And for the most part, these people, when they get back home, they're either, outright released, they may be prosecuted but then are acquitted, or they serve very short jail terms. And so, you know, one of the things that we looked into was, was there enough evidence to hold these people in the first place? Were they as, quote, unquote, "the worst of the worst"? And it appears increasingly and likely that many of them are not. But again, one can only assume that there are some people that really do need to be at - in a facility like Guantanamo, if not, Guantanamo proper.
The other thing, though, Rebecca, is if you have these people and you're making these assertions about them? Why can you not try them? Why can you not prosecute them at least to somehow ease the international condemnation against the United States who are holding them in a way that the U.S. has?
ROBERTS: Well, what's the answer to that question? I mean, at one point, there was some talk of moving some of these people into the U.S., into that legal system.
NORTHAM: Yeah. And again, you know, it sets the rumors about closing down Guantanamo. I think that's as far as it got. About a month and a half ago, the fellow who - the man who was heading up detainee operations, his name is Alan Liotta, he held a roundtable, and I actually got some tape of this.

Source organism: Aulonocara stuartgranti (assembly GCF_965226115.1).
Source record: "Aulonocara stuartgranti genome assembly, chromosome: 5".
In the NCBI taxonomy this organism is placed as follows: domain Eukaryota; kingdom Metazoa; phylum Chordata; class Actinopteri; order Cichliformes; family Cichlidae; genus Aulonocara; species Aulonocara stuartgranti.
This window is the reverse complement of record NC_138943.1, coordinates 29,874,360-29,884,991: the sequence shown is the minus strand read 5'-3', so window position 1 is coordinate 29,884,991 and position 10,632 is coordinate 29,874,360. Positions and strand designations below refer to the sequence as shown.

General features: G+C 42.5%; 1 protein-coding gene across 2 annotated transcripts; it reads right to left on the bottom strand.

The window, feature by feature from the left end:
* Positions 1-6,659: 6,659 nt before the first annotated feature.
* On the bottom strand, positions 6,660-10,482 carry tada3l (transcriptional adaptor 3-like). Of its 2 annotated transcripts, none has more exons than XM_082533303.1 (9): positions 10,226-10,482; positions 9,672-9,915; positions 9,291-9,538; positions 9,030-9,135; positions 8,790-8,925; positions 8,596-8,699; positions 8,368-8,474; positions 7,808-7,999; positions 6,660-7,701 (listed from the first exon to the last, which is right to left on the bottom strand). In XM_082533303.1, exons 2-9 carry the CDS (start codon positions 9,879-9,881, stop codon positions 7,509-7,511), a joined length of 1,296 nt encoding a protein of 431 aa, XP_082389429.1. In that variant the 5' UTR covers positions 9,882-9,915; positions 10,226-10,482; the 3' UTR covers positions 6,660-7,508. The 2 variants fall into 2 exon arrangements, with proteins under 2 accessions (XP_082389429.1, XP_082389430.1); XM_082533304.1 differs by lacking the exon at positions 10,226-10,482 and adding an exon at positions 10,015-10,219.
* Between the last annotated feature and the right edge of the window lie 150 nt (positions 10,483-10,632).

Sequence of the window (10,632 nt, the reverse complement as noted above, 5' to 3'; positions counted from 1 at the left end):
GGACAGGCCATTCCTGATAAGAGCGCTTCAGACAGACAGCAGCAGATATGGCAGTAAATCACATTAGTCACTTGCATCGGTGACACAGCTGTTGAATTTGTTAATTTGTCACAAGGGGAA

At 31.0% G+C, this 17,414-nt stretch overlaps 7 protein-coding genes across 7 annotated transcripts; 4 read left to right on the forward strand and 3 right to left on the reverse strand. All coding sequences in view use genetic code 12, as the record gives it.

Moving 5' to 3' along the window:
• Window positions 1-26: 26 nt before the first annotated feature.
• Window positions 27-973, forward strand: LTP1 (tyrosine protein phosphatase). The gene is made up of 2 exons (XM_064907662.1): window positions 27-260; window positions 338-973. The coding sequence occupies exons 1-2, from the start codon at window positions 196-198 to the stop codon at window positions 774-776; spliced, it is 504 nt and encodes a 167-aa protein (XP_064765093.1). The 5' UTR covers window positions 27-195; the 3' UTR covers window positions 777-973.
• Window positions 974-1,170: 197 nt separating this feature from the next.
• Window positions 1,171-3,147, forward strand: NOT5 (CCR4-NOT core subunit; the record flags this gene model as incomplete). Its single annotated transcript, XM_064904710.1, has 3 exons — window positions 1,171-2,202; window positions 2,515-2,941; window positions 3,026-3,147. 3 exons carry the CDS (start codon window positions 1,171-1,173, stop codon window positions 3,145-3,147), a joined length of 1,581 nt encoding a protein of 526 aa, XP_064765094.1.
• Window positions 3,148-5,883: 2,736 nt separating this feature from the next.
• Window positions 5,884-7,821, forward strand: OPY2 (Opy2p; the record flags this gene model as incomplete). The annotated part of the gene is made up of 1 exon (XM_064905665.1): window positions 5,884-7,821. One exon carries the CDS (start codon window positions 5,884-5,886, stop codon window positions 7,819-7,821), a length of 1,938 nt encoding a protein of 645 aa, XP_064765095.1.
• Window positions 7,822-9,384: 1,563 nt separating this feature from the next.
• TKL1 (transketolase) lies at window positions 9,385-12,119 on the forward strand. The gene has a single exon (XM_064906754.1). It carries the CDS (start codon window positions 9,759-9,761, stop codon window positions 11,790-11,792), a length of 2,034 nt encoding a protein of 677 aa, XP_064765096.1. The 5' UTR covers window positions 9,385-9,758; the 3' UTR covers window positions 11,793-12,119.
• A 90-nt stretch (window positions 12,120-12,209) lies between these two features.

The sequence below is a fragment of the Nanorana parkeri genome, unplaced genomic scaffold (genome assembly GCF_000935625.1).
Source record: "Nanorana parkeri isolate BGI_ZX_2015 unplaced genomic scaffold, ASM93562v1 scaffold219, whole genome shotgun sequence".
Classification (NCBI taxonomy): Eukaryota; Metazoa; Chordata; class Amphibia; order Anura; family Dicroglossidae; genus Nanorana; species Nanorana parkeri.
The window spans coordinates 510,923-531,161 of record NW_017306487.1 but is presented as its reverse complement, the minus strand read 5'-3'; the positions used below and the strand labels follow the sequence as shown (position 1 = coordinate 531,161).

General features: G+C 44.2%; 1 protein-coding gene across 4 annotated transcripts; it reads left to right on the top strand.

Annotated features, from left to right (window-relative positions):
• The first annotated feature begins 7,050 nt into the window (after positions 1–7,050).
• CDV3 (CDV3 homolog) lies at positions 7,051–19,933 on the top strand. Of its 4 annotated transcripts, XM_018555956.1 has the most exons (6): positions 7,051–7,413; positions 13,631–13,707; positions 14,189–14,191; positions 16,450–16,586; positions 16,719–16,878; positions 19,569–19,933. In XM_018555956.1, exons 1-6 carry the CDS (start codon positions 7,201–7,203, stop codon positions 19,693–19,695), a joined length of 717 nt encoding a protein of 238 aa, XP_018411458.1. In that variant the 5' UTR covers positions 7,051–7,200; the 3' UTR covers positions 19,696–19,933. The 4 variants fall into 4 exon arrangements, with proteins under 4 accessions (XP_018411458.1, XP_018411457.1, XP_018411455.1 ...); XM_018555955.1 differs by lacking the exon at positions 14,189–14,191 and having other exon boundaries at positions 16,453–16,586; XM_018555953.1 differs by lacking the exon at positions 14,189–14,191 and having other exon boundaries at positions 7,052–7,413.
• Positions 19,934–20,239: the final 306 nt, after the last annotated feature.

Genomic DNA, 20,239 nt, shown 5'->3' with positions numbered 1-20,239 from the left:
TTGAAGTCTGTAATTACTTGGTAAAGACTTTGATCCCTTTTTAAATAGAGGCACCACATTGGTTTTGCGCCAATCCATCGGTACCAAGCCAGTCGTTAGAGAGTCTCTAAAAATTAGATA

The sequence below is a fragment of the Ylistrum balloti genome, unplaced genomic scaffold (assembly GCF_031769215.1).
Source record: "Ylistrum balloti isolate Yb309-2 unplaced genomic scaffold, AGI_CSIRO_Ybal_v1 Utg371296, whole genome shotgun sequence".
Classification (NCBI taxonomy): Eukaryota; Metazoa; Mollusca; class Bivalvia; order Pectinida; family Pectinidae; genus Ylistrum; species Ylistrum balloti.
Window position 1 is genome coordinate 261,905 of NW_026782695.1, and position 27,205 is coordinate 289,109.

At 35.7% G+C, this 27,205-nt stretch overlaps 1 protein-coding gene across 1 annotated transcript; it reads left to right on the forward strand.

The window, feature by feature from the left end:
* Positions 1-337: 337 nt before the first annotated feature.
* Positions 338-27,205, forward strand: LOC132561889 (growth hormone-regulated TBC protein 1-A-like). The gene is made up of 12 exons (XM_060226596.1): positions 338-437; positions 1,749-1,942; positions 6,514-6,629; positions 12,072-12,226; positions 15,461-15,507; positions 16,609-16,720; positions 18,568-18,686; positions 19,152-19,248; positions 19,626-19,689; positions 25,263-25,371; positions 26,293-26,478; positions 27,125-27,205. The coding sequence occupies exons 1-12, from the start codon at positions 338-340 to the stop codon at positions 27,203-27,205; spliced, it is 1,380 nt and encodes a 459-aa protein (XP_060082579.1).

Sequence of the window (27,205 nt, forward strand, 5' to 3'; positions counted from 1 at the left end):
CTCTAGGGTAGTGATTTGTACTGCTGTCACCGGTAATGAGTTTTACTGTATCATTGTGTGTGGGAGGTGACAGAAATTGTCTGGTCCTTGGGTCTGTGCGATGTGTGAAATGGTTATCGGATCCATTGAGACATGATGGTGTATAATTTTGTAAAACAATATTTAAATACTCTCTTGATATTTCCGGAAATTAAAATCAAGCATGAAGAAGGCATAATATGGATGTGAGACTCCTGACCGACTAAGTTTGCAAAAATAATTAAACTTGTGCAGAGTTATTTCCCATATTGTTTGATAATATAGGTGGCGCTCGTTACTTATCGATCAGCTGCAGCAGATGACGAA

And what he said during that conversation was he indicated that the U.S. was not even looking at bringing these people onto U.S. soil at this point. And one of the reasons he said is that if they come back to the U.S. then they would be given - there would be protections under the Geneva Conventions, which does not apply down at Guantanamo.
ROBERTS: Changes their legal status. Right.
NORTHAM: Absolutely. And he said, under those Geneva Conventions, you cannot house these people next to common criminals. So what the U.S. would have to do is build new facilities or they would have to expand existing facilities. And he said even that, it wouldn't work. It's just a security risk, he said. Bringing them on to U.S. soil would be so great that he just wouldn't let the local - a lot of the local communities to go through that or the first responders.
The other thing, Rebecca, though, over and over and over again, you know, because I travel abroad quite a lot. That's where you hear most of the indignation, most of the anger about Guantanamo is outside of American borders. You don't hear it as much. It's not as loud within America's borders at all. And I don't - even though everybody's saying, close Guantanamo and Congress - many people in Congress are saying, close Guantanamo. I'm not sure there's a real appetite to start bringing these so-called suspected terrorists onto American soil.